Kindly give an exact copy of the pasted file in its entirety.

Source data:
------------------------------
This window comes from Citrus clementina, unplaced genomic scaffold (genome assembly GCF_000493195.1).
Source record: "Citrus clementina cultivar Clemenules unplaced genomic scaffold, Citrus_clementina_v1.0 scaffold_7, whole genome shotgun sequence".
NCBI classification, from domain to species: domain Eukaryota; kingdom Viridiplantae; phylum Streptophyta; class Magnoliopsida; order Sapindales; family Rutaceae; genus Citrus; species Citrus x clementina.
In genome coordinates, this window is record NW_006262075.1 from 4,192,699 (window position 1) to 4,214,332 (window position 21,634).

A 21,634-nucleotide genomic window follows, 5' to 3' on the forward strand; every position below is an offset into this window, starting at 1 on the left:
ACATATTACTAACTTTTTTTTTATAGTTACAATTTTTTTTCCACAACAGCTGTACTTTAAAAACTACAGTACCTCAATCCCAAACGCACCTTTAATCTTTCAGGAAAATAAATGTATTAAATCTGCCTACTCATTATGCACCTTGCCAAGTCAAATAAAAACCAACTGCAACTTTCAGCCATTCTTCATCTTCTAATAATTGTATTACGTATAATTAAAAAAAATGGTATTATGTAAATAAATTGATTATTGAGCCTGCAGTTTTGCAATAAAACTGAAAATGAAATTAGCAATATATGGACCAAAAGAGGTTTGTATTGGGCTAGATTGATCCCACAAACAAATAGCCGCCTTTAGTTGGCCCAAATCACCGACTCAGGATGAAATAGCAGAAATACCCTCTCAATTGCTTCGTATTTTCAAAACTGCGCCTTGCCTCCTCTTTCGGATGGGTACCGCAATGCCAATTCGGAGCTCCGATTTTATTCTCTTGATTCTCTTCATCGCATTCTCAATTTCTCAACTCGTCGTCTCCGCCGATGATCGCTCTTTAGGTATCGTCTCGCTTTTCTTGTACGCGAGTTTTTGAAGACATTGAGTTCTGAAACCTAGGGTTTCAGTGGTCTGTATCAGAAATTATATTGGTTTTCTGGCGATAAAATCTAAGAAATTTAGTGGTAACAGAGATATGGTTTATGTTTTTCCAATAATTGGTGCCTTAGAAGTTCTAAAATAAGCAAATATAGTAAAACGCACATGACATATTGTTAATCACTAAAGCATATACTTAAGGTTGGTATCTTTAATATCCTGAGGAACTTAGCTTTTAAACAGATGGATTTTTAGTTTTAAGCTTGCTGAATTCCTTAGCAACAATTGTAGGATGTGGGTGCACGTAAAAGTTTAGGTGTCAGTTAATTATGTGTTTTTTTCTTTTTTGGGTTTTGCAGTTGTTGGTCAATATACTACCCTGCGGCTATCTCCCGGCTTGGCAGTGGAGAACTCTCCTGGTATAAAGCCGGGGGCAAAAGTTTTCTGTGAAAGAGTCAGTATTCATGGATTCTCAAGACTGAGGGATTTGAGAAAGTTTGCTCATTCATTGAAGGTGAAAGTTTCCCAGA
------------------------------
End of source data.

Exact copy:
This window comes from Citrus clementina, unplaced genomic scaffold (genome assembly GCF_000493195.1).
Source record: "Citrus clementina cultivar Clemenules unplaced genomic scaffold, Citrus_clementina_v1.0 scaffold_7, whole genome shotgun sequence".
NCBI classification, from domain to species: domain Eukaryota; kingdom Viridiplantae; phylum Streptophyta; class Magnoliopsida; order Sapindales; family Rutaceae; genus Citrus; species Citrus x clementina.
In genome coordinates, this window is record NW_006262075.1 from 4,192,699 (window position 1) to 4,214,332 (window position 21,634).

A 21,634-nucleotide genomic window follows, 5' to 3' on the forward strand; every position below is an offset into this window, starting at 1 on the left:
ACATATTACTAACTTTTTTTTTATAGTTACAATTTTTTTTCCACAACAGCTGTACTTTAAAAACTACAGTACCTCAATCCCAAACGCACCTTTAATCTTTCAGGAAAATAAATGTATTAAATCTGCCTACTCATTATGCACCTTGCCAAGTCAAATAAAAACCAACTGCAACTTTCAGCCATTCTTCATCTTCTAATAATTGTATTACGTATAATTAAAAAAAATGGTATTATGTAAATAAATTGATTATTGAGCCTGCAGTTTTGCAATAAAACTGAAAATGAAATTAGCAATATATGGACCAAAAGAGGTTTGTATTGGGCTAGATTGATCCCACAAACAAATAGCCGCCTTTAGTTGGCCCAAATCACCGACTCAGGATGAAATAGCAGAAATACCCTCTCAATTGCTTCGTATTTTCAAAACTGCGCCTTGCCTCCTCTTTCGGATGGGTACCGCAATGCCAATTCGGAGCTCCGATTTTATTCTCTTGATTCTCTTCATCGCATTCTCAATTTCTCAACTCGTCGTCTCCGCCGATGATCGCTCTTTAGGTATCGTCTCGCTTTTCTTGTACGCGAGTTTTTGAAGACATTGAGTTCTGAAACCTAGGGTTTCAGTGGTCTGTATCAGAAATTATATTGGTTTTCTGGCGATAAAATCTAAGAAATTTAGTGGTAACAGAGATATGGTTTATGTTTTTCCAATAATTGGTGCCTTAGAAGTTCTAAAATAAGCAAATATAGTAAAACGCACATGACATATTGTTAATCACTAAAGCATATACTTAAGGTTGGTATCTTTAATATCCTGAGGAACTTAGCTTTTAAACAGATGGATTTTTAGTTTTAAGCTTGCTGAATTCCTTAGCAACAATTGTAGGATGTGGGTGCACGTAAAAGTTTAGGTGTCAGTTAATTATGTGTTTTTTTCTTTTTTGGGTTTTGCAGTTGTTGGTCAATATACTACCCTGCGGCTATCTCCCGGCTTGGCAGTGGAGAACTCTCCTGGTATAAAGCCGGGGGCAAAAGTTTTCTGTGAAAGAGTCAGTATTCATGGATTCTCAAGACTGAGGGATTTGAGAAAGTTTGCTCATTCATTGAAGGTGAAAGTTTCCCAGA